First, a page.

An Ad Rant - (c)2004 Nathaniel Simpson

At first, it seemed like a good idea. Create your product, sell your brand, make your millions, all by showing the huddled masses what they needed - your product. Your face, your mind-strangling trademark, your envegetating jingle all proclaiming your goodwill and your plans for a better life.

Oh, and they bought into it, each and every one salivating for your eyeliner, your hamburger, your running shoe, your star-wrought automobile, your feminine hygiene supplies, your carbonated seething death-by-sweetness liquids, your magnificent wisdom providing them with all they never knew they needed.

Your market studies, your surveys, your predictive models, your statisticians and data mining, your artificial intelligences all made your task lighter. You moved more products, raised the profit margins, increased your brand name recognition - oh, you were the epitome of success. You even turned your messages into art forms, intricate little visual puzzles digging into our minds, showing us as we unravelled them that the answer to our problems lay with you.

The poison was so subtle. With every increase in efficiency, the choice became less significant. No longer did the mind of the consumer matter; what cares the cow from whence the hay comes, so long as it comes? The war ceased to be against nature for the attention of the masses; it became against the rival corporate machineries that ground relentlessly, a meme-war in the fertile battlegrounds of human brains everywhere.

Oh, what is that you ask? When did the masses die? When the efficiency broke 100%. Total immersory experiences, no longer just the sound of music or the sight of a hamburger dripping hot denatured cattle fluids over savaged vegetable matter wrapped in more of the same; no, it was the smell, the taste even, the very feel of the meal as the neurotransmitters in your brain were manipulated by chemicals wafting from the tele-reality in your living room. You were hooked, no doubt; the dozens of intricate and invisible sensors in your living space had interpreted your facial expressions, even read your brain waves, and what you wanted was shown to you. So confident in the choice are the masters of your consumerism that so soon as you realized you wanted that hamburger, it was waiting at your door, the requisite fee already deducted from your bank account.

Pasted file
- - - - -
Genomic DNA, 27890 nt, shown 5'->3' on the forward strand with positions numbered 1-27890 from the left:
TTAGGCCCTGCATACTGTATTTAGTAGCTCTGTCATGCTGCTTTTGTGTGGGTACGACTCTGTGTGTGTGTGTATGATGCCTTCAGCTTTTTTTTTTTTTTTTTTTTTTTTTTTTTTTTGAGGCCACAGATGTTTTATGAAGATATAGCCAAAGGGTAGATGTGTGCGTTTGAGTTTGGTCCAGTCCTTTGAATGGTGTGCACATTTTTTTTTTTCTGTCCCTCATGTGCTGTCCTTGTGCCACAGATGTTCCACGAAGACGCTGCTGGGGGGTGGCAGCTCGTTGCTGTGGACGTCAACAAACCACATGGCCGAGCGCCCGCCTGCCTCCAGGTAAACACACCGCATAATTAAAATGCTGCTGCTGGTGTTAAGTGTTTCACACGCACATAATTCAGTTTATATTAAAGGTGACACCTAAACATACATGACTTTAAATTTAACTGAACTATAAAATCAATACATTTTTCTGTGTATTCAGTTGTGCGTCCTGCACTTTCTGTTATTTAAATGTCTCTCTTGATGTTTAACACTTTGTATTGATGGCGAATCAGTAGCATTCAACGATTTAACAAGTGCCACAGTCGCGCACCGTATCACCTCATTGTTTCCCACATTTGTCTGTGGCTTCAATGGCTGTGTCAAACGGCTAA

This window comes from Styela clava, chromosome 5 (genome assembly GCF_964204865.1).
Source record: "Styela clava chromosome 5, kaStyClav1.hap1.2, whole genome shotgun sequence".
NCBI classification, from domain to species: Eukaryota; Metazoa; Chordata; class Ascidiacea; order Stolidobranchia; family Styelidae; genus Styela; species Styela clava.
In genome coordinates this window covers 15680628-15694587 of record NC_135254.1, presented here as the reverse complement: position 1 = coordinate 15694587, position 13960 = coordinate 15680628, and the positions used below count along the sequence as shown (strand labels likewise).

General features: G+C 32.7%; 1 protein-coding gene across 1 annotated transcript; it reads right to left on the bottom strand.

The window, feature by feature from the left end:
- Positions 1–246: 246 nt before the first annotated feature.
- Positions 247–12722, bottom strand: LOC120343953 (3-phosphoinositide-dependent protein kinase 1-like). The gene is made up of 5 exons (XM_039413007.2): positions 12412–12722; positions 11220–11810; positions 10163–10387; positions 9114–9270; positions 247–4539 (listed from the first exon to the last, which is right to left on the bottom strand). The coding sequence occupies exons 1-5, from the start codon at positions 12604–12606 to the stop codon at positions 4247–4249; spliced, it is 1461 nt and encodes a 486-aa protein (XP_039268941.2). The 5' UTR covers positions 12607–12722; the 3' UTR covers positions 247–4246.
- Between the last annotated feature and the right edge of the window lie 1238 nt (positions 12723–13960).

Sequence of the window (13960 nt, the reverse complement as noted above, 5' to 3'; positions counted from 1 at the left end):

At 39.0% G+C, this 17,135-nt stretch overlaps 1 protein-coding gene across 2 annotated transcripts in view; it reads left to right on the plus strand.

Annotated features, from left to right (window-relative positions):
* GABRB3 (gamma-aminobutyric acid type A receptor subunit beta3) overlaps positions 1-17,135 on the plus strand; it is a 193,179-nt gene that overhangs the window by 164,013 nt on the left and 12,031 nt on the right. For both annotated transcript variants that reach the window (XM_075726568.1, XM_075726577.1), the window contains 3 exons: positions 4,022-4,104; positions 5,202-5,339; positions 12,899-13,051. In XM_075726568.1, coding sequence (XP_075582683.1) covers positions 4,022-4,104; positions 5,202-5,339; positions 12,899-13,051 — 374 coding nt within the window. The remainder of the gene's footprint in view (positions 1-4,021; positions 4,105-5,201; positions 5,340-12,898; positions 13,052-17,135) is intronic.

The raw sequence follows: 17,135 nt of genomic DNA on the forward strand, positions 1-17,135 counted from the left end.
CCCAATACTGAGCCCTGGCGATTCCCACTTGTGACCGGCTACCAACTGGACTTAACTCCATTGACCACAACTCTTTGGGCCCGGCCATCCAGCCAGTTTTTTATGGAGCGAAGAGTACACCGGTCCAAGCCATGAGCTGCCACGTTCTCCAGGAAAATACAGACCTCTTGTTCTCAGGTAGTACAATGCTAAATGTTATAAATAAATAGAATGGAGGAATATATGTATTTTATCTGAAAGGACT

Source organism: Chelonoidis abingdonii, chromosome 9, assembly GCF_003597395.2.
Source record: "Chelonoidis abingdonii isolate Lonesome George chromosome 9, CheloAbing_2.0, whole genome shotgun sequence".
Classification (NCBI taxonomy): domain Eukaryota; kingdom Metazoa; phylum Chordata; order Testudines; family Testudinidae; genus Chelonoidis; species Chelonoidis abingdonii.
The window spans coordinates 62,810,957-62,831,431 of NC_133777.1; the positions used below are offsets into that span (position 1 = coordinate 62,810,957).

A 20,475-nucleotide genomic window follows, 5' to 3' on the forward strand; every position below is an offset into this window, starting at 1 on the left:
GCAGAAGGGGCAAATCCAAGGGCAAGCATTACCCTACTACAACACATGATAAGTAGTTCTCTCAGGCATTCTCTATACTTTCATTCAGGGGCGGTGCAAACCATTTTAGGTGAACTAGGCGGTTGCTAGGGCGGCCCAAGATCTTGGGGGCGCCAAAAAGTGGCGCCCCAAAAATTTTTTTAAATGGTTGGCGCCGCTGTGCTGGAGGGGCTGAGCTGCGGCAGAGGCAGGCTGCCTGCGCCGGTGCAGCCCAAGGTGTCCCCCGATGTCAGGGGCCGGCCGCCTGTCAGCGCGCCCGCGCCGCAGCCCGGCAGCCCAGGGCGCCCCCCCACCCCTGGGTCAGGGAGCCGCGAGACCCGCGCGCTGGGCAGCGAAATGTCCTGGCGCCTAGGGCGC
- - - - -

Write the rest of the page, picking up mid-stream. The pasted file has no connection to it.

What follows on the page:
It was absolutely wonderful, and completely horrific. No longer was there any necessity to educate the perfect consumer citizen; with such insidiously seductive messages bombarding the brain, perfectly tailored to every nuance of personality and physiology, the target succumbed to the purchase as fluidly and effortlessly as breathing - as _naturally_ as breathing.

What about choice, you say? intriguing. Variety is the spice of life, they once said, but that is no longer true. Who needs variety when what you need is delivered before you know that you need it? No more standing in the market trying to figure out if you want something salty or sweet; it simply is there, sweet or salty, whatever you would decide even before you decide it.

And that is death, the death of a way of life, the death of thought. No more struggle for free will, no more struggle for the vagaries of day-to-day life. One by one, they were all trapped in a web more powerful than the Matrix, more effortlessly encompassing, more fitted. With perfect prediction and perfect marketing dies competition, for there is now no choice. With the death of choice dies capitalism - what need to compete? Mere distribution suffices, the marketing networks becoming self-aware, self-replicating in an odd way, requiring humans only to pull the odd lever or push the odd button and enticing them to do so by more seduction. "Pull that button, and the [insert object of sexual interest] of your dreams will be there!" so real in your head that you obey blindly without thinking, simple instinct sufficing to motivate you. And with the capitulation of choice, illusory as it may be, so capitulates humanity as sentience; enter humanity as vegetation.